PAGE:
Pepsi and Politics: How Brands Engage with Social Issues

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Team Curious



It’s impossible to get away from politics, the news is dominated by elections, votes and scandals with social media reflecting the division of these political rants. As society is becoming increasingly more divided to what extent should marketers engage in the conversation and does this engagement pay off?
In 2017, a US study found that there is a 36-percentage-point gap between Republican and Democrat leaning respondents across 10 political values, this is up from 15 points when the survey began in 1994, and a wider gap in views than among any other divide (gender, race, age etc.). What’s more, a recent survey in the UK by Hope not Hate showed an incredibly stark contrast between Leave and Remain voters in their attitudes about optimism about the future and fears about radical Islam. The impact of these divides can be seen through the anger felt by those on the different sides; the violent clashes in Charlottesville, Virginia in 2017 started over a seemingly small decision to remove a Confederate statue in the town square.

All of this begs the question - what should brands do? More and more people expect companies to have a point of view on issues but taking a side could isolate a chunk of your audience.

The biggest ad to take a political stance last year was Nike’s Colin Kaepernick ad. The ad attracted a huge amount of backlash, prompting a boycott and the least imaginative and potentially most stupid hashtag of the year #JustBurnIt, where people set fire to their Nike products. Nike’s stock initially fell, however, days after the ad, sales surged 31% and by the end of September 2018, share price had risen to 5% above its value before releasing the ad - worth around $6B to Nike.

More recently, Gillette also took a stance on the social/political issue of toxic masculinity - in the political limelight in the UK after a law against upskirting passed - with their ad, asking men what is the best they can be (if you haven’t watched it either, there’s a link here). Gillette wasn’t a company that needed to take a risk to be seen, as it had 50% market share in the US, but did so anyway, showing the pressure on brands.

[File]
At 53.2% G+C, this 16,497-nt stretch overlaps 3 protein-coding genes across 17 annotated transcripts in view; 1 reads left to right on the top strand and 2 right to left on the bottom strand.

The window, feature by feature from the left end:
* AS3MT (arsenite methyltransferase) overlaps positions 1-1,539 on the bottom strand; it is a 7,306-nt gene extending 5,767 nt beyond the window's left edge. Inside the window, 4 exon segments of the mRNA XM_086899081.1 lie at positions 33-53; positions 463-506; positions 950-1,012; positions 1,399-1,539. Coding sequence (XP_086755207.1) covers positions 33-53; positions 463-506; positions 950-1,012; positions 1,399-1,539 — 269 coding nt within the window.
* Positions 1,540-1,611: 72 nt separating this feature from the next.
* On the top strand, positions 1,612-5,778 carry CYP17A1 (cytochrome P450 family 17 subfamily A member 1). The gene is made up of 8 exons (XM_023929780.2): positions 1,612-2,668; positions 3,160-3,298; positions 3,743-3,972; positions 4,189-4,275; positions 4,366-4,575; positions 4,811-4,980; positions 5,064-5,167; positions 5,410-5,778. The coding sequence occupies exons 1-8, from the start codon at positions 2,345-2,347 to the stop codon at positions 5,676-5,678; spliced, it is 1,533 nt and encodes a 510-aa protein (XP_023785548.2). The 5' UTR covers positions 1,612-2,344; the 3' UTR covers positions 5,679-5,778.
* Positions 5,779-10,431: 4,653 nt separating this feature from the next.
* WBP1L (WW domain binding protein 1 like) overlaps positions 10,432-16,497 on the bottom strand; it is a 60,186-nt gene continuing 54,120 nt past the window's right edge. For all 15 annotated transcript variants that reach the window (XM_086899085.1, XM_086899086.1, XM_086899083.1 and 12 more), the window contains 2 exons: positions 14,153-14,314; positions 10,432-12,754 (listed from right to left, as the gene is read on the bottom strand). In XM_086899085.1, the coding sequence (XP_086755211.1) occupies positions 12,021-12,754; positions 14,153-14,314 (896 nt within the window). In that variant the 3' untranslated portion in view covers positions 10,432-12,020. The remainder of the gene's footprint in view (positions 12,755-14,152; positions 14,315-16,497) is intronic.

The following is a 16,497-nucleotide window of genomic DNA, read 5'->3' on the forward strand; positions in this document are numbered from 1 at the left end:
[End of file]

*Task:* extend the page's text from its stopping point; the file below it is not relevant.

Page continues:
The ad saw perceptions of the brand plummet in the UK according to YouGov, despite being originally released in the US - on the other hand, however, Gillette has also managed to get themselves a lot of free media. Whatever the emotional response, the ad currently has 27.5M views on youtube and countless shares on social media.

So what was the impact on sales due to all this outrage? Well, nothing at the moment. Gillette’s sales remain the same as before the ad launched and P&G’s CFO claimed that they had achieved their goal of connecting with a younger audience. if the impact on sales stays the same, Gillette seems to have got away with their gamble.

For brands who aren’t feeling as brave as Nike or Gillette, however, there might still be a way to tap into the cultural zeitgeist without outraging half your audience. The most recent ad from McDonald’s is a playful take on how divided society seems by showing real people passionately arguing about if a Big Mac is still a Big Mac if you add bacon to it. While not exactly cutting political satire, the ad still captures the argumentative and divided mood at the moment. We’ll have to see how the ad performs (though I can’t imagine adding free bacon to a Big Mac is going to do McDonald’s any harm…). If a brand is looking for a way to traverse political issues, they should avoid just trying to simply bring two sides together and play down the issue as Pepsi did in their famous Kendall Jenner advert. The ad proved a PR nightmare for Pepsi and showed that brands need to be extremely cautious in engaging in political issues for the sake of it.

If brands do engage with an issue, they need to actually say something

First and foremostly, brands should consider their audience. If their audience is likely to be engaged with social issues then it’s worth taking a side to see the rewards (as in Nike’s case) but if they are less so then it’ll be a greater risk (as with Gillette). If brands do engage with an issue though, they need to actually say something instead of pretending they can fix it ... with a reality TV star.

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